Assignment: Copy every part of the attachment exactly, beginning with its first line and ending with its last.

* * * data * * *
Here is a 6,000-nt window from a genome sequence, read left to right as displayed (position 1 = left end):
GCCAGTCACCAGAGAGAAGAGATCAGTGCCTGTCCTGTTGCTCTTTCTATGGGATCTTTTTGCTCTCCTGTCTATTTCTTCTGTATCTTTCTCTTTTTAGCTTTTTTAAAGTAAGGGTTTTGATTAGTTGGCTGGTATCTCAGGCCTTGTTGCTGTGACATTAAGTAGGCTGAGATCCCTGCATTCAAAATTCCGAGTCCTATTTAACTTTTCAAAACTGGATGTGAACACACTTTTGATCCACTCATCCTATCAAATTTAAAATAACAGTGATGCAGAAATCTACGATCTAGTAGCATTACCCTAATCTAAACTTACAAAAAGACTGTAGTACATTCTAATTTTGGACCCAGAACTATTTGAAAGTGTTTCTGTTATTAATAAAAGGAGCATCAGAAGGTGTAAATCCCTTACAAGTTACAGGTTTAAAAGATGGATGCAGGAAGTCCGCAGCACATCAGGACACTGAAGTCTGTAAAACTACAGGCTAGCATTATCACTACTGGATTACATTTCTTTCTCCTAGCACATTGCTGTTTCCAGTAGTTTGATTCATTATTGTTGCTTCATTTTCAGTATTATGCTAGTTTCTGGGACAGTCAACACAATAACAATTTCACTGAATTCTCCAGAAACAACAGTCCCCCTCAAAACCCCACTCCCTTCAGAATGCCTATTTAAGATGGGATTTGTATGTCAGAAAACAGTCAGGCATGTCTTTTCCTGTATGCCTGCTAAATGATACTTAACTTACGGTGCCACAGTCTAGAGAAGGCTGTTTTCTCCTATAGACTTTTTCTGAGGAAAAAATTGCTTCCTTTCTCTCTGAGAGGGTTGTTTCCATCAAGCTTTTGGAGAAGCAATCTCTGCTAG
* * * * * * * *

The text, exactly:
Here is a 6,000-nt window from a genome sequence, read left to right as displayed (position 1 = left end):
GCCAGTCACCAGAGAGAAGAGATCAGTGCCTGTCCTGTTGCTCTTTCTATGGGATCTTTTTGCTCTCCTGTCTATTTCTTCTGTATCTTTCTCTTTTTAGCTTTTTTAAAGTAAGGGTTTTGATTAGTTGGCTGGTATCTCAGGCCTTGTTGCTGTGACATTAAGTAGGCTGAGATCCCTGCATTCAAAATTCCGAGTCCTATTTAACTTTTCAAAACTGGATGTGAACACACTTTTGATCCACTCATCCTATCAAATTTAAAATAACAGTGATGCAGAAATCTACGATCTAGTAGCATTACCCTAATCTAAACTTACAAAAAGACTGTAGTACATTCTAATTTTGGACCCAGAACTATTTGAAAGTGTTTCTGTTATTAATAAAAGGAGCATCAGAAGGTGTAAATCCCTTACAAGTTACAGGTTTAAAAGATGGATGCAGGAAGTCCGCAGCACATCAGGACACTGAAGTCTGTAAAACTACAGGCTAGCATTATCACTACTGGATTACATTTCTTTCTCCTAGCACATTGCTGTTTCCAGTAGTTTGATTCATTATTGTTGCTTCATTTTCAGTATTATGCTAGTTTCTGGGACAGTCAACACAATAACAATTTCACTGAATTCTCCAGAAACAACAGTCCCCCTCAAAACCCCACTCCCTTCAGAATGCCTATTTAAGATGGGATTTGTATGTCAGAAAACAGTCAGGCATGTCTTTTCCTGTATGCCTGCTAAATGATACTTAACTTACGGTGCCACAGTCTAGAGAAGGCTGTTTTCTCCTATAGACTTTTTCTGAGGAAAAAATTGCTTCCTTTCTCTCTGAGAGGGTTGTTTCCATCAAGCTTTTGGAGAAGCAATCTCTGCTAG